In Federico Fellini’s film The Temptation of Dr Antonio a giant woman steps out of a billboard and roams the streets of an Italian city. As with all oversized beings in films, such as Godzilla, Gulliver in Gulliver’s Travels, this female character is forced to wander alone and aimlessly in a world that is too small for her to fit in to. She can’t inhabit a home, a bed, a chair and due to her extreme size is both a threat and an oddity to be scrutinised. Her fate is horribly paradoxical in that she is lonely but never truly alone - she is too large to hide from sight.
The oversized female figures that dominate John Michael Metelerkamp’s Keeper series, showing at the Candice Berman gallery, embody and challenge this theme. His large female figures are twins; so while they are forever adrift from the small world they inhabit they have each other. This keeps them bound closely, though almost in an unnatural way. Their naked bodies are so intertwined you can’t detect whose limbs belong to whom. This is particularly the case in Keeper’s 2, where legs, arms are twisted and splayed in all different directions, enhancing this idea that they are on display, are being dissected. They could be an exhibit in a museum as they appear trapped, pinned in position with their naked bodies on view.
It is the presence of small little stick figures in black and white scattered around the scene and on their bodies in the Keepers series that drive home the unusual scale of their physiques. Are they too small, or are the twins too big? The theme forces us to consider what is normal. We can’t see any details of the miniature characters because they are presumably too small to be rendered. As such they look like little cartoon characters. They move around the giant twins bodies as if they are territories to be explored.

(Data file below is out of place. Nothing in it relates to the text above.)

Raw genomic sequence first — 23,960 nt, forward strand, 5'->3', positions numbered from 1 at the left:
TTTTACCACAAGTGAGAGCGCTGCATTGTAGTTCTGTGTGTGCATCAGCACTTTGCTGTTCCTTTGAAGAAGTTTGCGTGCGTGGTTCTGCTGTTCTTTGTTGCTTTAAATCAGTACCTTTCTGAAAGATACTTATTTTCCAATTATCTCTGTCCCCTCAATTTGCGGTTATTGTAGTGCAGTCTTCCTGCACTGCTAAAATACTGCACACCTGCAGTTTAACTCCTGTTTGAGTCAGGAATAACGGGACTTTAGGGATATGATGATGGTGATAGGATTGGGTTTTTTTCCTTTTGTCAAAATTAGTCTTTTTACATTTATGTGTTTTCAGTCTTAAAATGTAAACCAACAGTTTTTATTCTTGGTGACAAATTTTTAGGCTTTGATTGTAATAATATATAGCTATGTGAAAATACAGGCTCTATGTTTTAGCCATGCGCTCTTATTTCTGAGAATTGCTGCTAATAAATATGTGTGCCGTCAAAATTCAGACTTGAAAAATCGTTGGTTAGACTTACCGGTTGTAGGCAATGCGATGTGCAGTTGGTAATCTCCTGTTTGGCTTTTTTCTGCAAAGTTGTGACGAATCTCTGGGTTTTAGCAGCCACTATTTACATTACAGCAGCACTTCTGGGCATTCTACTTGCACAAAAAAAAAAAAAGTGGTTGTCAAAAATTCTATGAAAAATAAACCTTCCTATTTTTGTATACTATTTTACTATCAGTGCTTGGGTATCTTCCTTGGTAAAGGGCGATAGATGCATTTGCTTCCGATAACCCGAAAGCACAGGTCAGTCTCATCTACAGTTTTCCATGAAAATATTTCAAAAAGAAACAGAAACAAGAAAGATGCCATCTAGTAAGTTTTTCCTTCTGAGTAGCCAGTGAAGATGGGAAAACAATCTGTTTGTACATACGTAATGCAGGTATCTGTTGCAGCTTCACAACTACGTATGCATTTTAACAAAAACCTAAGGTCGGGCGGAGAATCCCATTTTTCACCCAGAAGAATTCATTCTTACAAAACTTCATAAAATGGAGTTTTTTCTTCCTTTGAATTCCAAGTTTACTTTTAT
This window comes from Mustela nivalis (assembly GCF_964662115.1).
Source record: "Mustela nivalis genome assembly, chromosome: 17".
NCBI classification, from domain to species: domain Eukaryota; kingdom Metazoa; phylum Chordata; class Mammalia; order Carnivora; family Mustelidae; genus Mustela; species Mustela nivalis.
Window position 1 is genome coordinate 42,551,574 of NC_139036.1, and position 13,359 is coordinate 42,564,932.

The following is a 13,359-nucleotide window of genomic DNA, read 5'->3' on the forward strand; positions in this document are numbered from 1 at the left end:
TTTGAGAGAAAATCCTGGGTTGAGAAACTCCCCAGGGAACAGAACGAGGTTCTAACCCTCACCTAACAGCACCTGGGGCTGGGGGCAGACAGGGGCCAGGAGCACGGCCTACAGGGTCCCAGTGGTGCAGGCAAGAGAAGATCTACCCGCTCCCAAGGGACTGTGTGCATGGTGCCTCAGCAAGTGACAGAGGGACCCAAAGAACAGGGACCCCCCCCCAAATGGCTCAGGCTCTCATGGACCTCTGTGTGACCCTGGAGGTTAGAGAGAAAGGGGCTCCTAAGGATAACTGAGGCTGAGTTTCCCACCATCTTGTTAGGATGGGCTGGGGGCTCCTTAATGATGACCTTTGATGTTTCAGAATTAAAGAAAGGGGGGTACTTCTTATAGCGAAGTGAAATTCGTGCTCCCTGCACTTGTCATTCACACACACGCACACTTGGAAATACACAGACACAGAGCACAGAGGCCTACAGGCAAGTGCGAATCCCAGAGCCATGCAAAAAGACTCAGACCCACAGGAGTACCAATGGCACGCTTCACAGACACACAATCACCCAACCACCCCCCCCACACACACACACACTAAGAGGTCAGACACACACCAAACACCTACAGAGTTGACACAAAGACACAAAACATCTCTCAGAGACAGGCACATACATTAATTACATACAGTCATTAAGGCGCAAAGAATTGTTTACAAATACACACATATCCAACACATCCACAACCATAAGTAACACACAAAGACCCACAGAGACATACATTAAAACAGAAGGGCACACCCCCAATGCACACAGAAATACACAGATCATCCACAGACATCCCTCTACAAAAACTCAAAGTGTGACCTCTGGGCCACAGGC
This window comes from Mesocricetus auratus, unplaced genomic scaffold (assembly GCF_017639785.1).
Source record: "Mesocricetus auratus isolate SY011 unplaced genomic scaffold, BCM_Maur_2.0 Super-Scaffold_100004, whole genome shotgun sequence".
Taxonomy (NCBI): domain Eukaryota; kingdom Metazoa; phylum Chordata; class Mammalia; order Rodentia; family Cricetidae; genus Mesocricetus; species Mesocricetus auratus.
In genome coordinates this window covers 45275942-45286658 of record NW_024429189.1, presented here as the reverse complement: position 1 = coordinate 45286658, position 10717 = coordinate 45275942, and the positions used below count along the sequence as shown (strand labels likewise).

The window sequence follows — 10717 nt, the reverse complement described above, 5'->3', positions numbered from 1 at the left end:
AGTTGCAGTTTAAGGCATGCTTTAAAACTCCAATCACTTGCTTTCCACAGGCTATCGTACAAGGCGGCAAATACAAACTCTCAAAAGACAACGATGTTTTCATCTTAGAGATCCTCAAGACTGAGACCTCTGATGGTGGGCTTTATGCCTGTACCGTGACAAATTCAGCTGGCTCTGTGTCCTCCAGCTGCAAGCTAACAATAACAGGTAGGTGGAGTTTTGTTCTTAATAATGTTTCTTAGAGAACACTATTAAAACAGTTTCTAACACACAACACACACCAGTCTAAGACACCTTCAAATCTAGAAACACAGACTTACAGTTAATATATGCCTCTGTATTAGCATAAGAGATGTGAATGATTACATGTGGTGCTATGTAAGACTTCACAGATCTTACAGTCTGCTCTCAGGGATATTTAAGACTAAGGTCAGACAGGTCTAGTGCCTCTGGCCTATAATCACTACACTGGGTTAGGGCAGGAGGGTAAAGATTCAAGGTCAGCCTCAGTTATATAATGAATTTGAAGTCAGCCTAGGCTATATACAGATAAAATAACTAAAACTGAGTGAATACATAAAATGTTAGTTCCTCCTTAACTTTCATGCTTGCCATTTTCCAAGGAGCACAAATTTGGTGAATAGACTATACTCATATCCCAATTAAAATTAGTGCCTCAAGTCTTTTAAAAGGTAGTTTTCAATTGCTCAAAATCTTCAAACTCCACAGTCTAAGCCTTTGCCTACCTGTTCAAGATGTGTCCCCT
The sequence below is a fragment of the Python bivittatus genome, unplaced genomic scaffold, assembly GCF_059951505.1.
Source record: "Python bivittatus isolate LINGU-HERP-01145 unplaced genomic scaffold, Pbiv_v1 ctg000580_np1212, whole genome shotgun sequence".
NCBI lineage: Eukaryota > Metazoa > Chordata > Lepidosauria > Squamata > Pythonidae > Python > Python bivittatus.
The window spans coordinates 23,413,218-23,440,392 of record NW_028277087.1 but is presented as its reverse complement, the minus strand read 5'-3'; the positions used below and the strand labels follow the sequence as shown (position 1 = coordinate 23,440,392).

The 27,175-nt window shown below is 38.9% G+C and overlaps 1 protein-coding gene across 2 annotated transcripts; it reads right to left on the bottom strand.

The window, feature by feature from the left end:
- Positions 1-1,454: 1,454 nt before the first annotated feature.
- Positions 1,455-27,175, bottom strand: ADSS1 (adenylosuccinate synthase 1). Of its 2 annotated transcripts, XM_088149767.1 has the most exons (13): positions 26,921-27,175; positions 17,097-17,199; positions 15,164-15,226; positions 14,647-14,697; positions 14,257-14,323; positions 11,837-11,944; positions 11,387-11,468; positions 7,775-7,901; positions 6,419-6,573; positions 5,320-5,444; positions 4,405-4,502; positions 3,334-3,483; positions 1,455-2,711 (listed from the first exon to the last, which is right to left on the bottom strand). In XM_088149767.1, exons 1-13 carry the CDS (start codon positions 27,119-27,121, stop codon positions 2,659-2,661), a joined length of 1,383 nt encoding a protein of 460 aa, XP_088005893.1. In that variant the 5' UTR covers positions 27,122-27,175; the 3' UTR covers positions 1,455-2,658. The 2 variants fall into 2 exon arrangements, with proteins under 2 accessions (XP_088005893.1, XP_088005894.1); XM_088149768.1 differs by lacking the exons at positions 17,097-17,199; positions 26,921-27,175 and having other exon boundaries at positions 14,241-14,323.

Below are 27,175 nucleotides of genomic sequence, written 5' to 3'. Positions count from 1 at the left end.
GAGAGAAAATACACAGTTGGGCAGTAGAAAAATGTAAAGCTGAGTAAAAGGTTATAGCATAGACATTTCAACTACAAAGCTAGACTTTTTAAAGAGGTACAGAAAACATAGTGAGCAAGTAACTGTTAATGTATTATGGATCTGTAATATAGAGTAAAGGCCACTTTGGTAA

The recurring giant twins in the Keepers series aren’t only on display but also appear to be fixated in looking out, observing the world around them via their double faces. This is captured in a duplication of their silhouettes that floats like a bubble attached to their heads.
You could read all sorts of things into Metelerkamps female nudes that recall Picasso’s cubist works. They could be portraits of celebrities constantly on display, their bodies scrutinised. Perhaps due to their stature they can no longer fit into society without escaping notice. The little figures that climb over and around them, could be ‘ordinary’ women, who consume their images and envy their bodies, know them intimately.
These are interesting paintings that appear familiar via this cubist style vibe, though Metelerkamp’s roughshod rendition of the female nude feels fresh. It is hard to think of male artists willing to tackle the female nude evincing such an awareness of their objectification. His art is intriguing and interesting with an unexpected quirky sense of humour. Perhaps it is the looming emancipation of women he grapples with here; the larger than life figure who threatens to fit into a world that is not yet ready for her. STORY FIRST PUBLISHED IN THE TIMES